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« On Casseroles | Main | Pope Thought Of the Day »

Servant Of The Servants Of God

We now bring you to Blonde Champagne's coverage of B16's Mass in Yankee Stadium and evening departure, with color commentary provided by Jim The Small Child Nephew and Will The Baby Nephew:

JIM THE SMALL CHILD NEPHEW: Where's he going in his car? He has to go potty. He's four. Why does he keep taking his hat off? He has glasses! They play baseball in there, too? Can James go to church there? Where does he live?  Baby Will, the Pote is leaving! He's going away in his airplane!


B16: God bless America!

...And there you have it. "Benedict made America smile," my mother decided, but it broke my heart a little bit to see him surrounded at all times by two members of the Secret Service at St. Patrick's Cathedral, their arms meeting about him in the middle, muscling aside nuns wearing the habits of Mother Theresa's order. Because if you can fling your Rosary within ten feet, the terrorists win.

His sermon that day was downright literary, formed along the architecture of the cathedral itself, and during the recessional I have never seen Catholics so rambunctious since I worked the Notre Dame Knights of Columbus steak booth at a home game, and we started feeding the priests for free. They were standing on the pews, reaching out, pumping arms in the air, cheering, holding cameras above the head-- nuns and priests!

Everywhere B16 went, he faced a forest of arms holding up silver electronic eyes. "He was surprised by love," Peggy Noonan said on Catholic C-SPAN as the Pope knelt at Ground Zero, and I watched the flags snap and tensed every part of me when a cornering, damp wind refused to allow him to fire up a candle there. Someone stepped in with a Bic, and light and warmth triumphed. He sprinkled holy water, blessed the broken ground. In a world where words are thoughtlessly used as electronic weaponry--and I include myself in this indictment--he wrote and spoke to bind.

The music of New York was unapologetically grand and ancient: Cascading violins, German chant, the Franz Biebel setting of the Ave Maria (holla, Glee Club!) Where my fellow citizens of the Extreme Northern Swamp applauded politely, New York roared, and I do believe for the first time in my life I was witness to screaming and cheering at the start of a Mass. Someone unfurled a POPE! banner on the upper deck, and the Archdiocese of New York also busted out the nylon doves on sticks, not to mention actual doves. Normally I'm not a fan of the liturgical ribbon-flinging, but hey. It's POPE!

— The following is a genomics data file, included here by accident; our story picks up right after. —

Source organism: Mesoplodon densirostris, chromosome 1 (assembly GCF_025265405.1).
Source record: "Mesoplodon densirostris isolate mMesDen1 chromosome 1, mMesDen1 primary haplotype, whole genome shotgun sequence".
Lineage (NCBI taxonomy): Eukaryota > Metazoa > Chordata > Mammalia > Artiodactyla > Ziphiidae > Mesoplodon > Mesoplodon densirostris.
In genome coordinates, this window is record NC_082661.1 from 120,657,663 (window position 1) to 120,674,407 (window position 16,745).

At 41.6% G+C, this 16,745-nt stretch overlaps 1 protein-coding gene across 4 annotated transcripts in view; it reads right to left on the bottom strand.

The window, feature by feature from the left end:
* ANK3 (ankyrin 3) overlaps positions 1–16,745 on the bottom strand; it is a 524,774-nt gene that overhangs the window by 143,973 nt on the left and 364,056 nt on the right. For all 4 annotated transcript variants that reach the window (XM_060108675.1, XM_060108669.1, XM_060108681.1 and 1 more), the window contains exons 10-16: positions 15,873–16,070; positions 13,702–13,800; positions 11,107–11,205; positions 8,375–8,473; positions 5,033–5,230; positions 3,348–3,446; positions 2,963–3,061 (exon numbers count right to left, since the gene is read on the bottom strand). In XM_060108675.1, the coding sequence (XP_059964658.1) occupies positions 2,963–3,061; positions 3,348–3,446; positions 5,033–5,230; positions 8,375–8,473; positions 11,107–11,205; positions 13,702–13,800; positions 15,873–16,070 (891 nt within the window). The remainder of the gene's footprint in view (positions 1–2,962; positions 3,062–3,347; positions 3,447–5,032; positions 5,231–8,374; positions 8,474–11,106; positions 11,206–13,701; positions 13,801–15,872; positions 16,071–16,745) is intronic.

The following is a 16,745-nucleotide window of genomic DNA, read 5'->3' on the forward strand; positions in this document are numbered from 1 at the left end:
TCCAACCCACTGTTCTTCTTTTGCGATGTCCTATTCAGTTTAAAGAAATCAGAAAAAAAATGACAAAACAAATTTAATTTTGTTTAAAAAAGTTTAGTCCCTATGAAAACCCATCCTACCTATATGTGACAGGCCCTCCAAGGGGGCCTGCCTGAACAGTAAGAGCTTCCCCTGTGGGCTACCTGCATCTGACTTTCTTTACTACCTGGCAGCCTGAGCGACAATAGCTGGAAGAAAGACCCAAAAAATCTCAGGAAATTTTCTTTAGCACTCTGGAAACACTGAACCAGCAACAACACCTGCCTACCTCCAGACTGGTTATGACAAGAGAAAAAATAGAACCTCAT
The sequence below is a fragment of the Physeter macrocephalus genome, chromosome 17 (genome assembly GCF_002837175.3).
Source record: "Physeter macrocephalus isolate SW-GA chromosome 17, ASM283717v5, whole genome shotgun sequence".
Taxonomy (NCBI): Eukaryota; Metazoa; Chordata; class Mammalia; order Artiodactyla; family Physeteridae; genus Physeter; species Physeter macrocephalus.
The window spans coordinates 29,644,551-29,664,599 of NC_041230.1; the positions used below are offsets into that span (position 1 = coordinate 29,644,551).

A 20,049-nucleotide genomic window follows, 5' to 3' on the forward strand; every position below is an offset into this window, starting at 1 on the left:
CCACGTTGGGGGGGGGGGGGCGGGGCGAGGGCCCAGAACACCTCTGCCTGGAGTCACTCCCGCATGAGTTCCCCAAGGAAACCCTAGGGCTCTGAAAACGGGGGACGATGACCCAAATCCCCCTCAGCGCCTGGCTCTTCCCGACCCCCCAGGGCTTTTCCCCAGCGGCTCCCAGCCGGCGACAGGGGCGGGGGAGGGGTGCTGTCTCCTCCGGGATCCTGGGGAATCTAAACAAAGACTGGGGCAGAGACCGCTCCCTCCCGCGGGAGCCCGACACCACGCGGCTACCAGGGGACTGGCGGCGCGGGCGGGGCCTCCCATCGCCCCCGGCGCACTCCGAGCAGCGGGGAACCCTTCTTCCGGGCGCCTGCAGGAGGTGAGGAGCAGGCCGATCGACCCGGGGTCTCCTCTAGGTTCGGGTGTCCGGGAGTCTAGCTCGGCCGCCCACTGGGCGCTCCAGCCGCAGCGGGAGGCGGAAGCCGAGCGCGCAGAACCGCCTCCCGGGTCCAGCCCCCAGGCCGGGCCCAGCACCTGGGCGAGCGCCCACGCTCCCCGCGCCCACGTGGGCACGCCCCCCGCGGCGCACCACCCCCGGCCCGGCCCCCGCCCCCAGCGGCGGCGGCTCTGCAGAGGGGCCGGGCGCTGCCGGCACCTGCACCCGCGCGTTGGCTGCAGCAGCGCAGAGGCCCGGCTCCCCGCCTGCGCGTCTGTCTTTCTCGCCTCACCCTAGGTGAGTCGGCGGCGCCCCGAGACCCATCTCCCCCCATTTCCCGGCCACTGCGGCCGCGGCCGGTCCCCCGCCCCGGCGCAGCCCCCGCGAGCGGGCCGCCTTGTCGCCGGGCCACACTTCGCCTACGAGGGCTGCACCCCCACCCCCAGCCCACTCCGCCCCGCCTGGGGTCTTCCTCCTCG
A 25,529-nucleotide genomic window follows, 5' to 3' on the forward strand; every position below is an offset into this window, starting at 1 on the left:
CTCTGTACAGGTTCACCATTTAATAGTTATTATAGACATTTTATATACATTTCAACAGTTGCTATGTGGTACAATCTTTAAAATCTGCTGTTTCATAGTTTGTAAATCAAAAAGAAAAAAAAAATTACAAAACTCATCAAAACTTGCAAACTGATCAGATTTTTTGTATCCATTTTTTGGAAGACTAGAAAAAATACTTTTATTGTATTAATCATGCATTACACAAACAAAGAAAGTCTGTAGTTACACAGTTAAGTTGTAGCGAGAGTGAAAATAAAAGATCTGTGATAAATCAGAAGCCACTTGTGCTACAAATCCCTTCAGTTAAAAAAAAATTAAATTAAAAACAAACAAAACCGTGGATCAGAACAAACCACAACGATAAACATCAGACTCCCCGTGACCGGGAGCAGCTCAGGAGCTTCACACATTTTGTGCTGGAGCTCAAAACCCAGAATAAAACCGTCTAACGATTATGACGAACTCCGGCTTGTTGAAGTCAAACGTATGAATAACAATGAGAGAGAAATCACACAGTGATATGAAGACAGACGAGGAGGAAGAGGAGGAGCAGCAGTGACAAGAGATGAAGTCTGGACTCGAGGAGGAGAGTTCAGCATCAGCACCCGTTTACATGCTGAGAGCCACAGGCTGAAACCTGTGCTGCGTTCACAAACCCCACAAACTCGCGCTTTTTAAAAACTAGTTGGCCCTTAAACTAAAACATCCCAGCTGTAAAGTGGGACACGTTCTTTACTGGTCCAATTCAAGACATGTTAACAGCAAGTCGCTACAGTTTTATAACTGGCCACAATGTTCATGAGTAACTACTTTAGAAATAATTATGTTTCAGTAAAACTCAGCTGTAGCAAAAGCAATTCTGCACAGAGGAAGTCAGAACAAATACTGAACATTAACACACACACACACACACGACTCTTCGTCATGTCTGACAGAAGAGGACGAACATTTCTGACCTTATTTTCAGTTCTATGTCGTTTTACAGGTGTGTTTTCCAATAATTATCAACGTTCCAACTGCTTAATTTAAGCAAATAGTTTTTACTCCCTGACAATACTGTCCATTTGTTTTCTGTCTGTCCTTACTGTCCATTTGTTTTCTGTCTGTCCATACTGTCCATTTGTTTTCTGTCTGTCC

Where the DC Mass was national and carefully balanced, the New York liturgies were regional and rambunctious. Cardinal Egan read the names of the diocese celebrating bicentennials this year, complete with warm-up action from the crowd: Baltimore ("WHOOOOOOOOOO!") Boston ("WHOOOOOOOO!", mixed with, I'm thinking, a somewhat anti-Red Sox "BOOOOOOOO!") New York ("RRRRRAAAAAAAAAHHHH!!!!") Philadelphia, "WHOOOOOOOOOO!") and Louisville ("WHOOOOOOOOOO!") I'm telling you, we need to do a roll call at every Mass. "OK, now everybody who observes the Good Friday fast!" ("WHOOOOOOOOOO!")

The Gospel was chanted, and although I'd just heard it a few hours before at vigil Mass, it was as if I'd heard it for the very first time. The cadence forced a slowing, a contemplation, and I wondered where the words of Christ had been all this time, lost in the weekend flurry, crammed in between a soccer game and a committee meeting, drowned under the waving arms of "LOOK AT MEEEEEEE!" performances and trampled in the rush for the parking lot.

For a man who didn't much want to become Pope--he twice asked The Deuce to allow him to retire, and planned to do so under his new boss, and go live in a cabin with his priest-brother and play piano and write--he seems to enjoy the task. When his name was announced that April day in St Peter's Square, there was a barely muffled moaning from some corners. He was too old, too rigid, too non-peopley. But now: "We Want the Pope!" and young seminarians tumbling off chairs as they reached to him. The stone which the builders rejected had become the cornerstone.

Yes, it was a good weekend to be Catholic. Particularly when the church we attended this weekend announced a reception for new members, and busted out pizza. Not generi-box pizza. I am talking Domino's, with toppings. It recitfied many weeks of doughnetless mornings. Here I loved my Papa the most, for he had relieved me from cooking dinner. We chatted all things Papal, and learned that at the DC Mass, one of the parish priests was plucked from the nosebleed section to concelebrate, which meant that he was able to sit on the field itself. "The Pope was this big," he said, holding up part of his pinky finger, and admitted to feeling sad at his back-of-the-line position... until B16 rolled right past him in the Popemobile. The pastor, watching from the bleachers, grabbed a telephoto lens and captured the moment.

"The stone which the builders rejected," he said, "had become the cornerstone."

all the B16 prayer cards in the back of church are totally snapped up at: mbe@drinktothelasses.com

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Reader Comments (1)

I wish I had the kind of faith in the Catholic Church and B16 that you and Mike The Reader have. It all sounds so beautiful... Alas, I just feel not-so-much when I go to Mass. *Sigh*

April 23, 2008 | Unregistered CommenterAnne From Iowa
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